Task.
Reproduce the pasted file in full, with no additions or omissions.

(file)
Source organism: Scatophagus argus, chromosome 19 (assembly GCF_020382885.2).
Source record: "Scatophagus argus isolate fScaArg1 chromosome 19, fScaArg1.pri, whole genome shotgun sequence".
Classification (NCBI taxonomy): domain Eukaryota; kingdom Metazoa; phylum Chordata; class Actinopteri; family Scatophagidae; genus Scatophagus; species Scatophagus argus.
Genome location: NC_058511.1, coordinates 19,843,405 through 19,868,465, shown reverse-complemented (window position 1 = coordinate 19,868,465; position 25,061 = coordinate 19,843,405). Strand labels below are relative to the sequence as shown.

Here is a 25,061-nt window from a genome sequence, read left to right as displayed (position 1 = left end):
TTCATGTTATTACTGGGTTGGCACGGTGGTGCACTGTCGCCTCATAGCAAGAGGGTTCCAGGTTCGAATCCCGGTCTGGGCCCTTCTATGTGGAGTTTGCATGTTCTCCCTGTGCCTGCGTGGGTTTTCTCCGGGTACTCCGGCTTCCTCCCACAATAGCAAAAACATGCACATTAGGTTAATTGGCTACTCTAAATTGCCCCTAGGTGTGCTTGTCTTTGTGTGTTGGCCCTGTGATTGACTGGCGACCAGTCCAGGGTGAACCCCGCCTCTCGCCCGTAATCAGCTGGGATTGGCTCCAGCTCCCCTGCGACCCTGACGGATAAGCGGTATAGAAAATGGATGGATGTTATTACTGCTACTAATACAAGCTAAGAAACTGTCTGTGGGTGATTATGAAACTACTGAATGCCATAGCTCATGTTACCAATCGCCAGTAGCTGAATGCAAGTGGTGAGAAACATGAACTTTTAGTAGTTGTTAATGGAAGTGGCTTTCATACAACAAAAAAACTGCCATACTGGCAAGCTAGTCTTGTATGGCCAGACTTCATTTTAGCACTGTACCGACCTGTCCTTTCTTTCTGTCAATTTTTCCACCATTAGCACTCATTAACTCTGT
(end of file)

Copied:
Source organism: Scatophagus argus, chromosome 19 (assembly GCF_020382885.2).
Source record: "Scatophagus argus isolate fScaArg1 chromosome 19, fScaArg1.pri, whole genome shotgun sequence".
Classification (NCBI taxonomy): domain Eukaryota; kingdom Metazoa; phylum Chordata; class Actinopteri; family Scatophagidae; genus Scatophagus; species Scatophagus argus.
Genome location: NC_058511.1, coordinates 19,843,405 through 19,868,465, shown reverse-complemented (window position 1 = coordinate 19,868,465; position 25,061 = coordinate 19,843,405). Strand labels below are relative to the sequence as shown.

Here is a 25,061-nt window from a genome sequence, read left to right as displayed (position 1 = left end):
TTCATGTTATTACTGGGTTGGCACGGTGGTGCACTGTCGCCTCATAGCAAGAGGGTTCCAGGTTCGAATCCCGGTCTGGGCCCTTCTATGTGGAGTTTGCATGTTCTCCCTGTGCCTGCGTGGGTTTTCTCCGGGTACTCCGGCTTCCTCCCACAATAGCAAAAACATGCACATTAGGTTAATTGGCTACTCTAAATTGCCCCTAGGTGTGCTTGTCTTTGTGTGTTGGCCCTGTGATTGACTGGCGACCAGTCCAGGGTGAACCCCGCCTCTCGCCCGTAATCAGCTGGGATTGGCTCCAGCTCCCCTGCGACCCTGACGGATAAGCGGTATAGAAAATGGATGGATGTTATTACTGCTACTAATACAAGCTAAGAAACTGTCTGTGGGTGATTATGAAACTACTGAATGCCATAGCTCATGTTACCAATCGCCAGTAGCTGAATGCAAGTGGTGAGAAACATGAACTTTTAGTAGTTGTTAATGGAAGTGGCTTTCATACAACAAAAAAACTGCCATACTGGCAAGCTAGTCTTGTATGGCCAGACTTCATTTTAGCACTGTACCGACCTGTCCTTTCTTTCTGTCAATTTTTCCACCATTAGCACTCATTAACTCTGT